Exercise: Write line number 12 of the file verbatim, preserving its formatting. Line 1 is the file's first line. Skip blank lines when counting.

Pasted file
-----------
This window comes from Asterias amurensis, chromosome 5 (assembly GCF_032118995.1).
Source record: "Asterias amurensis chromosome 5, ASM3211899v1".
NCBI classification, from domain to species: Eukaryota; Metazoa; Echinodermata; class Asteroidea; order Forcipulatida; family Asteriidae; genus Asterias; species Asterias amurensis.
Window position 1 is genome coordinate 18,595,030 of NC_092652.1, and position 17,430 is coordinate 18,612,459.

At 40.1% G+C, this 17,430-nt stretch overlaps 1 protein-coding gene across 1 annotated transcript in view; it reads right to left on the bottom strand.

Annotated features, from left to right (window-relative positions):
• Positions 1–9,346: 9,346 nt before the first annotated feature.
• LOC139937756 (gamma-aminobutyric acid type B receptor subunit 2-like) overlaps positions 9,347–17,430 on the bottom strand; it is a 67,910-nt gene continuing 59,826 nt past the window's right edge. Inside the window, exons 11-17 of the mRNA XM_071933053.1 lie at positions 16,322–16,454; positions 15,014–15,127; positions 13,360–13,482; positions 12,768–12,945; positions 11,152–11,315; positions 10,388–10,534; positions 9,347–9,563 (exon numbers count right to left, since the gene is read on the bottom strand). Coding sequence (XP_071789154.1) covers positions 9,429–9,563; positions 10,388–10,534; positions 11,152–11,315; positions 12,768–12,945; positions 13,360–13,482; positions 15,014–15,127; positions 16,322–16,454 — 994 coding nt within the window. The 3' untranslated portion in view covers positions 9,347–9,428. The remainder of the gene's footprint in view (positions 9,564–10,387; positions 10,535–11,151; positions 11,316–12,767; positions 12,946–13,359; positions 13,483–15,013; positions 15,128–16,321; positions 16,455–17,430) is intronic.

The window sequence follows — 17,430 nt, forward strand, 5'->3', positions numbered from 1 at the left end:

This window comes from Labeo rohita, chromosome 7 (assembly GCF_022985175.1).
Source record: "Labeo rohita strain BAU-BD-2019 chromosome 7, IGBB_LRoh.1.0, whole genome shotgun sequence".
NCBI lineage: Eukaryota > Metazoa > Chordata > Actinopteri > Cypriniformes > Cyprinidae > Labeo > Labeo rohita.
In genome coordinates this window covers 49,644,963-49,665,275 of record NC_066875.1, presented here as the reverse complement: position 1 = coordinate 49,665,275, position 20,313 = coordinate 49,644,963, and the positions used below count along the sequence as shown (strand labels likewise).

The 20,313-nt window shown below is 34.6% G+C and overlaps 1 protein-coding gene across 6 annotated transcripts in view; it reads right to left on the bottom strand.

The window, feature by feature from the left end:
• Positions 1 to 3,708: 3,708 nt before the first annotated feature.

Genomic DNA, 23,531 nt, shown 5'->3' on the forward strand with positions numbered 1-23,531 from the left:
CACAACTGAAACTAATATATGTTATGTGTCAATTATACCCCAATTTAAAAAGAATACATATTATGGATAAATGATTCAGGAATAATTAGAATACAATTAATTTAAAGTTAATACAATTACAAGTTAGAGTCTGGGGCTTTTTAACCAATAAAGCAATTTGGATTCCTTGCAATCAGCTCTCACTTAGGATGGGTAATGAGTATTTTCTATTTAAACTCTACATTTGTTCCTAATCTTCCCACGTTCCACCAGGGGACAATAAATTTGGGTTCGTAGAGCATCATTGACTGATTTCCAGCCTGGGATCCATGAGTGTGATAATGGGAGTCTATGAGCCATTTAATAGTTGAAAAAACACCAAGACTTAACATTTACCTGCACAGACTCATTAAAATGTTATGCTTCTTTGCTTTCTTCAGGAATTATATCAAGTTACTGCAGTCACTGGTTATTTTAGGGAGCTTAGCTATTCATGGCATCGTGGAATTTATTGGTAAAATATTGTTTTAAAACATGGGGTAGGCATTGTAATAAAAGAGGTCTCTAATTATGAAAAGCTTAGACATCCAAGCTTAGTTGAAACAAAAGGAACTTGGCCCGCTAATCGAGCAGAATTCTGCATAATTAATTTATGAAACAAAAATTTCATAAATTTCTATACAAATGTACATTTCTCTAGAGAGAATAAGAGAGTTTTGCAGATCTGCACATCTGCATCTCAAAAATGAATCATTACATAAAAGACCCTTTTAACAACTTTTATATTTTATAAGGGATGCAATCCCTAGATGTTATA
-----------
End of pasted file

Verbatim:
NCBI lineage: Eukaryota > Metazoa > Chordata > Actinopteri > Cypriniformes > Cyprinidae > Labeo > Labeo rohita.